The following are the events that happened world-wide throughout the sport of baseball.
- 1911 - Fred Merkle's 10th-inning sacrifice fly scores Larry Doyle to give the New York Giants a 4–3 victory over the Philadelphia Athletics in the World Series. The victory cuts the Athletics lead in the Series to 3-2.
- 1927 - Heinie Groh retires after being released by the Pittsburgh Pirates. He signs to manage in the minors.
- 1943 - Brooklyn Dodgers manager Leo Durocher signs his 1944 contract, which calls for a base salary of $20,000 plus $5,000 for every 100,000 fans over 600,000.
- Baseball great Branch Rickey steps down as general manager of the Pittsburgh Pirates and moves into an advisory role. Joe L. Brown, son of actor Joe E. Brown, replaces him.
- The Cleveland Indians trade Larry Doby, the first black player in the American League, to the Chicago White Sox for Chico Carrasquel and Jim Busby.
- 1960 - The Houston Colt .45s announce that the team has hired Gabe Paul as GM. Paul will clash with majority owner Roy Hofheinz and will leave the following spring for Cleveland.
- 1973 - The Chicago Cubs trade six-time 20-game winner Ferguson Jenkins to the Texas Rangers for third baseman Bill Madlock and utility man Vic Harris. Meanwhile, the San Francisco Giants trades three-time home run champion Willie McCovey, a Giant since 1959, together with a minor leaguer to the San Diego Padres for pitcher Mike Caldwell.
- 1978 - Gaylord Perry of the San Diego Padres becomes the first pitcher to win the Cy Young Award in both leagues. Perry cops the National League honor with a 21-6 record and a 2.72 ERA.
- 1981 - Steve Yeager and Pedro Guerrero hit consecutive home runs in the seventh inning, leading the Los Angeles Dodgers to a 2–1 victory over the New York Yankees in Game Five of the World Series.
- 1983 - Chicago White Sox pitcher LaMarr Hoyt, who led the American League with 24 wins but whose 3.66 ERA was not among the league's 15 best, wins the Cy Young Award, beating out the Kansas City Royals Dan Quisenberry and the Detroit Tigers Jack Morris.
- 1985 - The California Angels announce that they will not offer seven-time batting champion Rod Carew a new contract for the [[1986 in baseball|1986\\season, effectively ending his 19-year career. Carew finishes with 3,053 hits and a .328 career batting average.
- 1986 - At Shea Stadium, the New York Mets rallied for three runs with two outs in the 10th inning against the Boston Red Sox to win 6–5 and push the World Series to a decisive seventh game. The tie-breaking run scored on Boston first baseman Bill Buckner's error on Mookie Wilson's slow grounder.
- 1987 - In a World Series in which each team never lose a game in its home park, the Minnesota Twins won the World Championship behind starter Frank Viola and closer Jeff Reardon beating the St. Louis Cardinals, 4–2 in Game Seven. The franchise's last championship came in 1924 as the Washington Senators.
- 1995 - Atlanta Braves pitcher Steve Avery threw six innings of three-hit baseball and reliever Pedro Borbón, Jr. came out of the bullpen for his first appearance in 19 days to save a 5–2 victory over the Cleveland Indians in Game Four of the World Series.
- 1996 - Frank Torre, the brother of New York Yankees manager Joe Torre, receives a heart transplant after months of waiting. Frank was a recipient of a World Series ring as a member of the Milwaukee Braves when they beat the Yankees in 1957, and his brother Joe will make him a gift of a WS ring that's 39 years newer after Game Six of the 1996 Series.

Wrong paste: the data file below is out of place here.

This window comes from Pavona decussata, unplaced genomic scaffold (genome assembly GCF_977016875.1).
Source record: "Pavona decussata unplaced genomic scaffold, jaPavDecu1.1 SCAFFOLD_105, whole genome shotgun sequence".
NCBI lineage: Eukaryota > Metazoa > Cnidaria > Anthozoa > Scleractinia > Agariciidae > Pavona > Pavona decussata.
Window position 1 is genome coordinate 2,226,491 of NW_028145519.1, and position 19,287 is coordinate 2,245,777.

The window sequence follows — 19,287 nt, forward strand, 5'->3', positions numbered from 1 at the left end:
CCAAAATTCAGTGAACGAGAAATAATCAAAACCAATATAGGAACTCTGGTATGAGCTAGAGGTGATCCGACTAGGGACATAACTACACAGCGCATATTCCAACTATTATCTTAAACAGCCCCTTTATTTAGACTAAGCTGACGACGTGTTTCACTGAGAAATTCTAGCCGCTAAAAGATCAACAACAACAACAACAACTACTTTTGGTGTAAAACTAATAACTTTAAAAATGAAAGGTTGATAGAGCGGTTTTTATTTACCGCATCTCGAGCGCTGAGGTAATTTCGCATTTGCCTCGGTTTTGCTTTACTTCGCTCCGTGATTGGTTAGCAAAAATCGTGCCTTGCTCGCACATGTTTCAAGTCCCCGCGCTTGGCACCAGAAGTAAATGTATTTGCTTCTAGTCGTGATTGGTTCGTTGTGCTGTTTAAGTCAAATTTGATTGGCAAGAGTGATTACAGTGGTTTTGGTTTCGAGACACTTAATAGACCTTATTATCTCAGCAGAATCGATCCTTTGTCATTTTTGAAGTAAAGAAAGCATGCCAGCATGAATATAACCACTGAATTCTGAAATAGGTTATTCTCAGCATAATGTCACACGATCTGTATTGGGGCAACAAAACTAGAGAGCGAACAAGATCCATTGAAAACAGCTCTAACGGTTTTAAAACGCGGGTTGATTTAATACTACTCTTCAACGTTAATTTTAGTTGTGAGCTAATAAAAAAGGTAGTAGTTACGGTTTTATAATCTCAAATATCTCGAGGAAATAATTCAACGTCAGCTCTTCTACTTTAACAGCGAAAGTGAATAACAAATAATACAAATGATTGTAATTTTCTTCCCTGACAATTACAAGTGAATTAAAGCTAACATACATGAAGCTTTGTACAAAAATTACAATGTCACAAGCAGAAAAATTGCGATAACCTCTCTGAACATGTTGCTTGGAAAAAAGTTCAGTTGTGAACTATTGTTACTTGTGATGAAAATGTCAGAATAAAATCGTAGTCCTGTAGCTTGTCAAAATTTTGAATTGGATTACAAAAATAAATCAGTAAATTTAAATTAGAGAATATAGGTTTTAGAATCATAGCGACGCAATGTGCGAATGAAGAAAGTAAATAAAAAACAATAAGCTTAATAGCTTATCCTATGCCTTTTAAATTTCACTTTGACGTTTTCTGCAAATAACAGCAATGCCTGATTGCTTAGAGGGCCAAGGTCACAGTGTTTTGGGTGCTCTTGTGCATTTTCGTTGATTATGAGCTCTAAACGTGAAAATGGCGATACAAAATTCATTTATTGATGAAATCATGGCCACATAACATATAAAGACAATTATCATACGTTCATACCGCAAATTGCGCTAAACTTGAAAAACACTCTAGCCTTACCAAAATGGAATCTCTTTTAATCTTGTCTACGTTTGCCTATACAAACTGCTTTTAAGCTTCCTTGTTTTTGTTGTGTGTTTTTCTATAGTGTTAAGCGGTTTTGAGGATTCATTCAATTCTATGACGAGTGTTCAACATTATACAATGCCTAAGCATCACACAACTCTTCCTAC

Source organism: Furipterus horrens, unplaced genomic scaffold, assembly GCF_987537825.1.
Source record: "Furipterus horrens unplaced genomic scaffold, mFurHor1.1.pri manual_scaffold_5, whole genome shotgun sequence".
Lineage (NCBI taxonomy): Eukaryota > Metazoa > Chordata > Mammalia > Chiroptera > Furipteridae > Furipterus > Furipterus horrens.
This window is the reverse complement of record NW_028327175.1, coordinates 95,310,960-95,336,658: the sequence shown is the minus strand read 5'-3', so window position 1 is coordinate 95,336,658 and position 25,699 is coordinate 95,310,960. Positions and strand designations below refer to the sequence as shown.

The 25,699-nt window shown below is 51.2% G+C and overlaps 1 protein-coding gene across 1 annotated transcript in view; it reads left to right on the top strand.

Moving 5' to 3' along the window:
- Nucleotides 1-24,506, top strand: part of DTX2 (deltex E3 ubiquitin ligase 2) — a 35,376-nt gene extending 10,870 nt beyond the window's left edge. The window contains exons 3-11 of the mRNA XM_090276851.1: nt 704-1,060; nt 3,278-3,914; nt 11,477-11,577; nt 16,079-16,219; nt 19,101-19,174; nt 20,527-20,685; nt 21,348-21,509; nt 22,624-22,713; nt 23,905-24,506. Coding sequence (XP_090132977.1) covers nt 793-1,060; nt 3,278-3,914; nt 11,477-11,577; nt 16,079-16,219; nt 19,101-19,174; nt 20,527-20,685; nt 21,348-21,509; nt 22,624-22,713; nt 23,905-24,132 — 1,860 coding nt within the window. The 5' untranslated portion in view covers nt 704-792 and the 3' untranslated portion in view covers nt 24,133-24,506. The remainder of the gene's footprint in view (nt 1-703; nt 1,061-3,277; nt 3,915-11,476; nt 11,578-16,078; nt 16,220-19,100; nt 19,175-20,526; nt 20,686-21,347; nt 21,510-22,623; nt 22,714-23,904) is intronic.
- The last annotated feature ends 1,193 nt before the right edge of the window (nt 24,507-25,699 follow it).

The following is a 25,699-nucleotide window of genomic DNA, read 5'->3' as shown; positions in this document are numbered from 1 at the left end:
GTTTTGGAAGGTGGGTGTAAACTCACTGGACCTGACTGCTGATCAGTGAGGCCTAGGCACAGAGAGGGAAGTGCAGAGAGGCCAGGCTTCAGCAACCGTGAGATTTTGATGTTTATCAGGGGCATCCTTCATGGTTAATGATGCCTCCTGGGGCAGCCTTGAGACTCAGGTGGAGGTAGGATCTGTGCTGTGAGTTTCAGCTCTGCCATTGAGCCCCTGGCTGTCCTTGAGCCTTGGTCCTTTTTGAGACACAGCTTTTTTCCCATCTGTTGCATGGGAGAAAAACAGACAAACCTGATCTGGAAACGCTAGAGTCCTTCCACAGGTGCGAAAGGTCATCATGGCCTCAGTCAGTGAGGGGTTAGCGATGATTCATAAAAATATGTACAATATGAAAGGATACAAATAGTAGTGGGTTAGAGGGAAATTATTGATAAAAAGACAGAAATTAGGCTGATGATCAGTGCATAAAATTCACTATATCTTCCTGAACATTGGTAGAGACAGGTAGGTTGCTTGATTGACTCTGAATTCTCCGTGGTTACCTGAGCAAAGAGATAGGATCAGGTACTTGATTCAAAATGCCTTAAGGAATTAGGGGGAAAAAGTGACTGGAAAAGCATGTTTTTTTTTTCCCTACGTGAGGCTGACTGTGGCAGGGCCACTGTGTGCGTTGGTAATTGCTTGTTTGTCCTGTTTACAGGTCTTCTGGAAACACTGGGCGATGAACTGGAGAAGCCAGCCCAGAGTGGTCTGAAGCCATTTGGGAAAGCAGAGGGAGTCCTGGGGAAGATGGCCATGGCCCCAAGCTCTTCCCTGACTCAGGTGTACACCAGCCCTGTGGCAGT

- 1997 - In the World Series, pitcher Chad Ogea gets two hits with two RBI and scores one run while also earning the win as the Cleveland Indians force a seventh game with the 4–1 victory over the Florida Marlins.
- 2000 - At Shea Stadium, the Yankees defeated the Mets, 3–2, behind five pitchers and one home run by Derek Jeter in Game Four of the World Series.
- 2003 - As the World Series headed back to Yankee Stadium, pitcher Josh Beckett, on three days rest, threw a complete game shutout, allowing just five hits, to give the Florida Marlins its second World Championship in 11 seasons with a 2–0 victory over the New York Yankees. Beckett was named Series MVP. This was the 100th World Series game ever played at Yankee Stadium as the Marlins became the first opposing team to win a Series championship on the field at Yankee Stadium since 1981, when the Los Angeles Dodgers did it.
- 2005 - In the first World Series game played in the state of Texas, former Houston Astros Geoff Blum won the longest game in WS history with a tiebreaking two-out solo home run as the Chicago White Sox beat Houston 7–5 at Minute Maid Park to move within a win of a sweep and its first WS title since 1917. The 14-inning marathon lasted a total of five hours and 41 minutes. The previous longest game was 4:51 when the Yankees beat the Mets in 12 innings in Game One in 2000. This matched the longest by innings, a Babe Ruth complete game for the Boston Red Sox against the Brooklyn Robins in Game Two of the 1916 WS (at 2:32). The 43 players used by both teams also was a Series record, as were the combined 17 pitchers and 30 runners left on base.
- 1869 - Jack Doyle, player and manager (d. 1958)
- 1889 - Smokey Joe Wood, pitcher (d. 1985)
- 1893 - Vic Aldridge, pitcher (d. 1973)
- 1917 - Lee MacPhail, Hall of Fame executive
- 1923 - Bobby Thomson, All-Star outfielder (d. 2010)
- 1923 - Russ Meyer, pitcher (d. 1998)
- 1951 - Al Cowens, outfielder (d. 2002)
- 1952 - Roy Smalley, All-Star infielder
- 1952 - Rowland Office, outfielder
- 1954 - Tito Landrum, outfielder
- 1955 - Danny Darwin, pitcher
- 1956 - Andy McGaffigan, pitcher
- 1965 - Steve Decker, catcher
- 1971 - Pedro Martínez, All-Star pitcher
- 1974 - Joe Nelson, pitcher
- 1978 - J.J. Davis, pitcher
- 1979 - Tony Torcato, outfielder
- 1980 - Clint Nageotte, pitcher
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